In 1912 a progressive Moslem organization, Muhammadiyah, was established by K.H. Akhmad Dahlan in Yogyakarta for the purpose of social and economic reforms.

In December of the same year Partai Indonesia was founded by Douwes Dekker, later named Setiabudi, with Dr. Tjipto Mangunkusumo and Ki Hajar Dewantoro. The objective of the party was to strive for complete independence of Indonesia. All three leaders were exiled by the colonial government in 1913

In 1914 communism was introduced in the East Indies by three Dutch nationals-Sneevliet, Baars and Brandsteder .

In May 1920 Sarikat Islam split into a right and left wing, the later was become the Partai Komunis Indonesia ( PKI, the Indonesian Communist Party ) under the leadership of Semaun, Darsono, Alimin, Muso and others.

The Powerless People's Council or Volksraad

In 1916 Sarikat Islam held its first convention in Bandung and resolved the demand self-government for Indonesia in cooperation with the Dutch. When Sarikat Islam demanded a share in the legislative power in the colony, the Dutch responded by setting up the Volksraad in 1918 which was virtually a powerless people's council with an advisory status.

Indonesian representatives on the council were indirectly elected through regional councils, but some of the other members were appointed colonial officials.

The Volksraad later developed into a semi-legislative assembly. Among the members of this body were prominent nationalist leaders like Dr. Tjipto Mangunkusumo, H.O.S. Tjokroaminoto, Abdul Muis, Dr. G.S.S.J. Ratulangi, M.H. Thamrin, Wiwoho, Sutardjo Kartohadikusumo, Dr. Radjiman, and Soekardjo Wiryopranoto.

Under the pressure of the social unrest in the Netherlands at the end of the World War I, the Dutch promised to grant self-government to Indonesians. This was known as the " November promise. " It was a promise that never met.

Besides the Volksraad, there was another body called Raad van Indie, " the Council of the Indies, " whose members were appointed by the Government. Achmad Djajaningrat and Sujono were among the very few Indonesian members of the council.

Restriction of Civil Liberties

In 1923 deteriorating economic conditions and increasing labor strikes prompted the colonial government to put severe restrictions on Indonesian civil liberties and make amendments to the colonial laws and penal codes. Freedom of assembly, speech and expression in writing was restricted.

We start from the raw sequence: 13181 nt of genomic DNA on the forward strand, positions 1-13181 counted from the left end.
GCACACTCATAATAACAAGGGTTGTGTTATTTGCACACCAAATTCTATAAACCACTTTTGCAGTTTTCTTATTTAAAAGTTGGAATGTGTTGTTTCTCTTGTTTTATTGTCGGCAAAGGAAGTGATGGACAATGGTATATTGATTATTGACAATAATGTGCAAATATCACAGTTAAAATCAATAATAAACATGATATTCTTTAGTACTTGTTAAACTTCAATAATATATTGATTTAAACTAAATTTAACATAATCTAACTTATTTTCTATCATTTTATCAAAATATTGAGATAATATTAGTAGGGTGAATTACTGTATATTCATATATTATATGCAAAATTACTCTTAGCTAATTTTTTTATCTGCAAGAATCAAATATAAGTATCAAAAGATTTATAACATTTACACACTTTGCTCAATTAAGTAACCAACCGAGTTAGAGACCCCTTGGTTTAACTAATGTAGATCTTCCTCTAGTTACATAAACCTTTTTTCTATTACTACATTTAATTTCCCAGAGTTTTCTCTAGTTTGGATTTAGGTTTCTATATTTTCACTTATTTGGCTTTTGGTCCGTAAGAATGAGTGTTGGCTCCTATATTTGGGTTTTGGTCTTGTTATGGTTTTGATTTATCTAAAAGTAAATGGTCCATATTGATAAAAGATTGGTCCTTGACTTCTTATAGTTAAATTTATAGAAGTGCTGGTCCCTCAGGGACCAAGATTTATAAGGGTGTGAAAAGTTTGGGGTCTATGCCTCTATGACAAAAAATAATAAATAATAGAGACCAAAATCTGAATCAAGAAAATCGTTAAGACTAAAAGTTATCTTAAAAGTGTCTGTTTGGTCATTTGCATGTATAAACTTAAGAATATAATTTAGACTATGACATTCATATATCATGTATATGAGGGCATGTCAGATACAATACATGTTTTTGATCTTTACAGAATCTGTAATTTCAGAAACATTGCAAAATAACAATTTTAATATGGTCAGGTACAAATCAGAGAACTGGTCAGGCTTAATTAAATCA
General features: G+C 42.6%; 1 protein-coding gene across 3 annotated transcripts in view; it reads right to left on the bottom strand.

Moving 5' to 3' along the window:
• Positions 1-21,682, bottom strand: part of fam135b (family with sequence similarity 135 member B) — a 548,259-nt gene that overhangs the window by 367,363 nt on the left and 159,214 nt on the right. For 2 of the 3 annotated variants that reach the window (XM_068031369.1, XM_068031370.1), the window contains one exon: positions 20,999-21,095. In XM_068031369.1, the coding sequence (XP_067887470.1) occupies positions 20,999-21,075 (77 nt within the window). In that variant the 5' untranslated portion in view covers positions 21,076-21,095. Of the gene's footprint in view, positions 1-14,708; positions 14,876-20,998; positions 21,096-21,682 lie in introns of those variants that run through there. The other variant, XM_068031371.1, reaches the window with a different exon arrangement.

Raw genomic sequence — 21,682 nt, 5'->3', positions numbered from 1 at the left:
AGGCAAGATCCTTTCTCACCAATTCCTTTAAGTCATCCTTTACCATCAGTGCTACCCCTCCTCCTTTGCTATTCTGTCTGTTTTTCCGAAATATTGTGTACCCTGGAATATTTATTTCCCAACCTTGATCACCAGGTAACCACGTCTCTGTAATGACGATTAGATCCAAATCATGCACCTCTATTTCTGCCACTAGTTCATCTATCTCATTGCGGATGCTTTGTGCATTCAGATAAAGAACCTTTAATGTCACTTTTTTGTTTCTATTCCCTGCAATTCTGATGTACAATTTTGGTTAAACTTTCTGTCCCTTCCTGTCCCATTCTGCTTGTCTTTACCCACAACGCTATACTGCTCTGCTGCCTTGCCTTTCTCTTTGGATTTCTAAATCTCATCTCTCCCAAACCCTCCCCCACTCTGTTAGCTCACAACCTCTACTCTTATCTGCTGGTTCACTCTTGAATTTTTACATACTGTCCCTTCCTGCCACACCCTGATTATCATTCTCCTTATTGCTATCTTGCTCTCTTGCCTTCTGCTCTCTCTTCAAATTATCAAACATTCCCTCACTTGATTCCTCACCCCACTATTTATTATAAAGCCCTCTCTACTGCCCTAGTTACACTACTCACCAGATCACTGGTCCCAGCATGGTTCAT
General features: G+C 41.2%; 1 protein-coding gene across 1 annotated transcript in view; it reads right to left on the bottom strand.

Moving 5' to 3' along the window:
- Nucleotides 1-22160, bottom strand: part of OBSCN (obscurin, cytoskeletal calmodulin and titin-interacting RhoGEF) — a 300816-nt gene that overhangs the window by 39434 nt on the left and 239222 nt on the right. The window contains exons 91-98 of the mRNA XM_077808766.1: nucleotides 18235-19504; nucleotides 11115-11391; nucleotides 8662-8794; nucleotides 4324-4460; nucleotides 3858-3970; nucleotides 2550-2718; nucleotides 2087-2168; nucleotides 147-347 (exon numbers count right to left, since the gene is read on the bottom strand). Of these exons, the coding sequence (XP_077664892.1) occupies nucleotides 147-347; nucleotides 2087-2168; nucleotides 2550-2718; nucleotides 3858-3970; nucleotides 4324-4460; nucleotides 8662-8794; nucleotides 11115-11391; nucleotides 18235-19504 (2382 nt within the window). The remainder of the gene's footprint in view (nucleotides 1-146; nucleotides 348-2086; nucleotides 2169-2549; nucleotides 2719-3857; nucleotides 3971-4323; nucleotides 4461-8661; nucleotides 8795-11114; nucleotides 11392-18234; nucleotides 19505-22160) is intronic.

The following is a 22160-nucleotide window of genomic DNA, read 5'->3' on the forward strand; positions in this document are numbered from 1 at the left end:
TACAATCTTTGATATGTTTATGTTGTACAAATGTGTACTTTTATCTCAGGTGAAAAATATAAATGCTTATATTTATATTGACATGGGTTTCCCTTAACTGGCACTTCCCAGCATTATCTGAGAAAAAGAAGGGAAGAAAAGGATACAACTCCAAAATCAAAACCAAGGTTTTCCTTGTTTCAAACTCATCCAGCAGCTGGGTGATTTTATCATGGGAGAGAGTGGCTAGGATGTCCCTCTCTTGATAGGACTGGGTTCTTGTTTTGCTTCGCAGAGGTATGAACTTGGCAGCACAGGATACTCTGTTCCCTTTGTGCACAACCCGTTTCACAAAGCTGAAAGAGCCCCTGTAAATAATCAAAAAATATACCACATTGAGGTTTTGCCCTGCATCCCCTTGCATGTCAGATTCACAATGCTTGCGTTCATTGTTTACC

Further Growth of Indonesian Organizations

Despite the political restrictions, on July 3, 1922 Ki Hajar Dewantoro founded Taman Siswa, an organization to promote national education.

In 1924 the Indonesian Students Association, "Perhimpunan Mahasiswa Indonesia, " was formed by Drs. Mohammad Hatta, Dr. Sukiman and others. This organization became a driving force of the nationalist movement to gain independence.

The Indonesian Communist Party ( PKI ) staged revolts against the colonial government in November 1926 in West Java, and in January 1927 in West Sumatra. After their suppression the Government exiled many non-communist nationalist leaders to Tanah Merah, which the Dutch called " Boven Digul" in Irian Jaya. Dr. Tjipto Mangunkusumo was exiled to Bandaneira .

In February 1927 Mohammad Hatta, Ahmad Soebardjo and other members of Indonesia's Movements attended the first international convention of the "League Against Imperialism and Colonial Oppression", in Brussels, together with Jawaharlal Nehru and many other prominent nationalist leaders from Asia and Africa.

In July 1927, Soekarno, Sartono, and others formed the Indonesian Nationalist Party ( PNI ), which adopted Bahasa Indonesia as the official language. This party adopted a militant policy of non-cooperation with the Government as the result of a fundamental conflict of interest between Indonesian nationalism and Dutch colonialism.

In the same year, and all - Indonesia nationalist movement was organized by Indonesian youth and women to replace earlier organizations, which had been based regionalism, such as "Young Java," "Young Sumatra," and "Young Ambon."

On October 28, 1928 delegates to the second Indonesian Youth Congress in Jakarta pledge allegiance to "one country, one nation and one language, Indonesia."

Meanwhile, the Technical Faculty was set up in Bandung in 1920, and the Law Faculty was opened in Jakarta in 1924 to replace the former Law School. The Medical Faculty was opened in Jakarta in 1927 to replace the old Medical School. Except for the Technical Faculty in Bandung, all the faculties in Jakarta were merged in the University of Indonesia in1964 in independent Indonesia.